According to a the the 2017 U.S. Supermarket Experience Study, released Wednesday by the Retail Feedback Group, supermarkets have some key challenges to face when it comes to the consumers' instore experience.
The research, now in its 10th year, found that while supermarkets receive the strongest marks in quality and variety, Aldi has a decided advantage in value for the money and a slight edge in the checkout experience. Also, millennials gave lower ratings than older shoppers in every aspect the supermarket visit.
Shoppers gave an overall satisfaction rating of 4.42 on a five-point scale for shopping times before 3 p.m., but that mark fell to a 4.36 between 3 and 7 p.m. A number of factors ratings fell after 3 p.m., including cleanliness, quality/freshness, staff friendliness and value for the money. This is a key challenge since many retailers focus on this daypart to attract consumers to their retail foodservice departments for nightly meals.
Shoppers were most pleased with the quality and freshness of the food (rating that area a 4.45) and the cleanliness of the store (4.40) while associate friendliness was a 4.34, associate helpfulness/knowledge was 4.24, checkout speed/efficiency was 4.23 and associated availability was 4.19.
Areas that saw low scores were natural and organic items (4.05), ethnic/international products (3.97), allergen-free items (3.97) and locally-sourced items (3.96).
Value for the money spent was a t a 4.18, including a 3.98 for meat prices, 4.03 for produce prices and 4.03 for everyday prices.
"These survey findings point to a critical need for grocery retailers with a physical presence to step up their game," says Doug Madenberg, RFG principal. "When people shop in supermarket, the overall experience, assortment, and value proposition need to be excellent in order to earn their next visit. There are too many grocery options available online, in hard discount stores, and across other formats, for an average of sub-par supermarket visit to be acceptable."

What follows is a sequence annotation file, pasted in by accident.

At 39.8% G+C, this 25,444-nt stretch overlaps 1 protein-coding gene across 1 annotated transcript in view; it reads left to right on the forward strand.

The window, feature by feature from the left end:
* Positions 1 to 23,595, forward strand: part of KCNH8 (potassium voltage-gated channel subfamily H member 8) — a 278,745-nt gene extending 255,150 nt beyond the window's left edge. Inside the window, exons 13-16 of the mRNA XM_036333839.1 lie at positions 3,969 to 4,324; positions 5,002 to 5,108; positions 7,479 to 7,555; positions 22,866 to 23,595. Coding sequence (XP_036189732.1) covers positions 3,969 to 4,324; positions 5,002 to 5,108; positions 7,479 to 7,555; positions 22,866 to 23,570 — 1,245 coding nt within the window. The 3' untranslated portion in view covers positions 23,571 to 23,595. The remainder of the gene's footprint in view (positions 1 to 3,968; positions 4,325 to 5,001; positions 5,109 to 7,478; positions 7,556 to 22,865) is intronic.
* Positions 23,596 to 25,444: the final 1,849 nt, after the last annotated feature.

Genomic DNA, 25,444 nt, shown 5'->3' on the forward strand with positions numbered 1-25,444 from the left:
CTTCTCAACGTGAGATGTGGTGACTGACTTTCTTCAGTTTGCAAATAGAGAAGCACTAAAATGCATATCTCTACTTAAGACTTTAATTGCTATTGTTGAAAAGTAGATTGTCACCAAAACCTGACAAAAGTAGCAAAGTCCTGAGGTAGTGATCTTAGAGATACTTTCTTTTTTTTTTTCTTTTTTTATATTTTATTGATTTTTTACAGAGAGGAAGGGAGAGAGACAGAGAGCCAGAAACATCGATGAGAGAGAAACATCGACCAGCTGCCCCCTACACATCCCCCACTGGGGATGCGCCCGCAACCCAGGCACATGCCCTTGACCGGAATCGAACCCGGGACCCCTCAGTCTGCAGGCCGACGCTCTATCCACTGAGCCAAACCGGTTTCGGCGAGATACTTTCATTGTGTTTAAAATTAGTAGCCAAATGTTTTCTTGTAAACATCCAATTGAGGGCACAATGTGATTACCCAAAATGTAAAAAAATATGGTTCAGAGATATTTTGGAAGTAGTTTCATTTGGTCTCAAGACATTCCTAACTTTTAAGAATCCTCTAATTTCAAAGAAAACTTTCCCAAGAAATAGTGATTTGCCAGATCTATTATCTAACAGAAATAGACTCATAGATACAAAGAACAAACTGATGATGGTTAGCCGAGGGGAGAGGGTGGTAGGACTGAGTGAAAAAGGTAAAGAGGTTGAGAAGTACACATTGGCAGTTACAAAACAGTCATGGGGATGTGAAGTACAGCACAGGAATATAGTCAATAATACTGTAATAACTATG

Shoppers who visited an Aldi in the last 60 days are more likely to recommend the store (4.54 on a five-point scale) than supermarket shoppers, who give an average rating of (3.66). Further, 33 percent of those who shopped at Aldi say they plan to shop there more than now in the next 12 months versus 21 percent for supermarket shoppers and just 10 percent for Walmart. In core experience ratings, Aldi shoppers give value for money the highest marks (4.68), and also score Aldi higher than supermarkets on checkout speed (4.30). Walmart shoppers give lower scores on the all the core experience factors.
Millennials give low marks
Millennials scored supermarkets the lowest on all core experience factors, as well as overall trip satisfaction. Boomers, on the other hand, rated overall trip experience and nearly all core experience factors highest (and only one area – staff knowledge/helpfulness—was rated equal by both Boomers and Gen X).
Brian Numainville, RFG principal, says, "The fact that overall trip satisfaction and all of the core experience factors register lowest among Millennials should be a call to action for supermarkets. Traditional supermarkets must find ways to make the supermarket more appealing and relevant to younger shoppers or risk becoming endangered as Boomers age and purchase less."